YEN Daily - Click here for a full blown live and updating version which includes some indicators
When we look at this chart of the YEN, it's important to grasp the realization that the YEN has been in a solid uptrend since the end of WW2.  66 years ago one US dollar would buy 400 YEN.  But the upward path certainly hasn't been without some drama as we'll see in the weekly and monthly charts a bit further below.  For now it's very interesting to notice that the upward path of the YEN does indeed seem to have made a rather impressive pullback starting just one month ago.  When we consider how long the BOJ has been trying to drive the YEN lower, and how ineffectual their efforts have been, we certainly have to take note of what suddenly occurred at the beginning of February. 

But first, we have to consider the incredible drama that unfolded at the time encapsulated within the blue oval.  The earthquake and subsequent tsunami caused unthinkable damage to that nation.  The first and most obvious effect was the near-instantaneous spike in the YEN as it became evident that much of that currency would have to repatriate.  Nearly as quickly, the BOJ announce a massive injection of capital in an effort to drive the YEN back down.  Their efforts were soon supported by the G7 which announced a joint effort to sell YEN into the market as well.  But within only days, the total impact of those massive efforts by the BOJ and the G7 had run its course.  Their efforts had no long-lasting impact whatsoever.  These facts are what makes the recent pullback in the YEN seem so much more significant.  This pullback is based on something happening within the world of global finance and would appear to be more fundamentally important than the tsunami.  Perhaps another tidal wave unfolds but we'll have to watch the YEN over the coming weeks before we'll know.

YEN Weekly - Click here for a full blown live and updating version which includes some indicators
When we zoom out and take a look at the weekly chart of the YEN, it becomes much more clear what's going on.  Most likely all we're witnessing is another in a long series of pullbacks in an otherwise secular uptrend.  I think it stands to reason that the longer blue trend line is probably the target.  Bottom line... we'll likely see the YEN hit 122 at some time in March, most likely toward the end of the month.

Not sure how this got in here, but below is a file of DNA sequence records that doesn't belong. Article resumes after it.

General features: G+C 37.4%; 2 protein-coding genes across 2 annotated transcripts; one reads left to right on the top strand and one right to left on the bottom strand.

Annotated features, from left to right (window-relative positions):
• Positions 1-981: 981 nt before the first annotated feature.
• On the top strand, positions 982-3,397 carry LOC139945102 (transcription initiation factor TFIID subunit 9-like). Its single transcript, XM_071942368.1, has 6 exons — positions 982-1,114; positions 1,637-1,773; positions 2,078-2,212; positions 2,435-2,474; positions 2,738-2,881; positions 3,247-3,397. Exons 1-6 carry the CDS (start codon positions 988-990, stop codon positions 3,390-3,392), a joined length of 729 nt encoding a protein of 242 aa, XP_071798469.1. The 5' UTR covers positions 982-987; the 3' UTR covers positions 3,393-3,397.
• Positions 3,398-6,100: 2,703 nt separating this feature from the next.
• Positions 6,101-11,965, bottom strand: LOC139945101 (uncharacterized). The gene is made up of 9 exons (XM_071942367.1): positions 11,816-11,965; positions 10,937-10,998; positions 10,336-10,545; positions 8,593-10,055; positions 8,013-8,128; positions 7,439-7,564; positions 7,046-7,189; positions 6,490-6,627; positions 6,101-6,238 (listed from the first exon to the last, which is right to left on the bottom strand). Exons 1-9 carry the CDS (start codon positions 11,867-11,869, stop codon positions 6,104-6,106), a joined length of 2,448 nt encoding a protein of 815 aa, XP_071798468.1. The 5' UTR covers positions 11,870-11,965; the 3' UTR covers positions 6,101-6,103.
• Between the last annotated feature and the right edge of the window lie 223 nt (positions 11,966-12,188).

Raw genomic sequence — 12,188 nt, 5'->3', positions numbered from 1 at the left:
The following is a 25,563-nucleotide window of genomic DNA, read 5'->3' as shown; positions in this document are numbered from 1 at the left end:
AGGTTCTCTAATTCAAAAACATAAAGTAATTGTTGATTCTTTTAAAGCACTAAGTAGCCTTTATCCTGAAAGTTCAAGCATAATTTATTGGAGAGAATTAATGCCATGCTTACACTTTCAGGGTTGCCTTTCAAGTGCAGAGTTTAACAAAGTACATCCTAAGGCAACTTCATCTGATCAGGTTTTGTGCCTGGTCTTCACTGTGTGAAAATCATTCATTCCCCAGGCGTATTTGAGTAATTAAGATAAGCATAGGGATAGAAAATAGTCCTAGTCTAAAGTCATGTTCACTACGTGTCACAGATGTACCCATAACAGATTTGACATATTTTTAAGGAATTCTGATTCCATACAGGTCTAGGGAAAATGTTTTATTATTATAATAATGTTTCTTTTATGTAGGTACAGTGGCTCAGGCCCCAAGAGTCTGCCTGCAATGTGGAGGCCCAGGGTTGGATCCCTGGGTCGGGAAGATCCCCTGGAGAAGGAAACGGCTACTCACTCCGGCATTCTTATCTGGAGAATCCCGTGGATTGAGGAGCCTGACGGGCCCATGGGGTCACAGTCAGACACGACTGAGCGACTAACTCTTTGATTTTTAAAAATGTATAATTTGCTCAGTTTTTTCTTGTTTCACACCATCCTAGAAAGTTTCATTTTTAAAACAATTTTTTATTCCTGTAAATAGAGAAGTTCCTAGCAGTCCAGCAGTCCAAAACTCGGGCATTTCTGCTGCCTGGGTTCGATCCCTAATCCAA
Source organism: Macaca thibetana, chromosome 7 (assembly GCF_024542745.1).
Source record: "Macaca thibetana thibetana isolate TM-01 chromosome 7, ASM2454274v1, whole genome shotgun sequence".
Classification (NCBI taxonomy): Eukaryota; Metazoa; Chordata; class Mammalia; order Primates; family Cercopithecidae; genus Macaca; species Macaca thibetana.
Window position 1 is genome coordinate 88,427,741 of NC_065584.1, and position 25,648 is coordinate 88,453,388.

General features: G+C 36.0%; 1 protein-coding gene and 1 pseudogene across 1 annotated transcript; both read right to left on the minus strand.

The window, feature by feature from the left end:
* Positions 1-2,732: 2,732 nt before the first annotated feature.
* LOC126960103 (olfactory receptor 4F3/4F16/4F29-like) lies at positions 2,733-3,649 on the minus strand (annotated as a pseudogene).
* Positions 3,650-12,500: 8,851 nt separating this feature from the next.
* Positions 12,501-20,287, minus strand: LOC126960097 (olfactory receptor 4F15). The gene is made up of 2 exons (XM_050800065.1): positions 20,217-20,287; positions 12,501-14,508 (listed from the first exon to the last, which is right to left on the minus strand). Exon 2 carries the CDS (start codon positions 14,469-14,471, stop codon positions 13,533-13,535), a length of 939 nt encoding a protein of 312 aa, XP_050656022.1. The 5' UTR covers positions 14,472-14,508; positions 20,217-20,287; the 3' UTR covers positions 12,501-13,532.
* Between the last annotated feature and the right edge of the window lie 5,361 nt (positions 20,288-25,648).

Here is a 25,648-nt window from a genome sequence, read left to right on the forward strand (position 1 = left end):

UPDATE FEB. 14, 2012:

Well how interesting.  At the end of today's trading we suddenly find ourselves in a relatively rare situation where the Aussie:USD pair has issued a sell signal for equities while the Aussie:YEN pair has not.  In fact the Aussie:YEN, although looking very toppy is simply refusing to roll over and is essentially advising that it's just fine to hang on to long positions.  I have always maintained that the Aussie:YEN is the more sensitive of the two to the currency carry trade business and therefore has the better correlation with the US equities markets.  The recent action by the BOJ to tank the YEN is a prime example of why I personally have never used the Aussie:USD pair.  Those actions by the BOJ have obviously had their effect, as the futures are soaring tonight.  It remains to be seen how they open in the morning of course, but as of this moment the Aussie:USD appears to have unfortunately issued a flat out false sell signal while the Aussie:YEN pair has once again proven to be loyal to the purpose for which we use it.  Having demonstrated this relatively rare conflict between these two fine indicators, it is still safe to say that although the Aussie:USD has issued the false sell signal, when the Aussie:YEN pair issues its signal, that one will be far more likely to set the bombs away.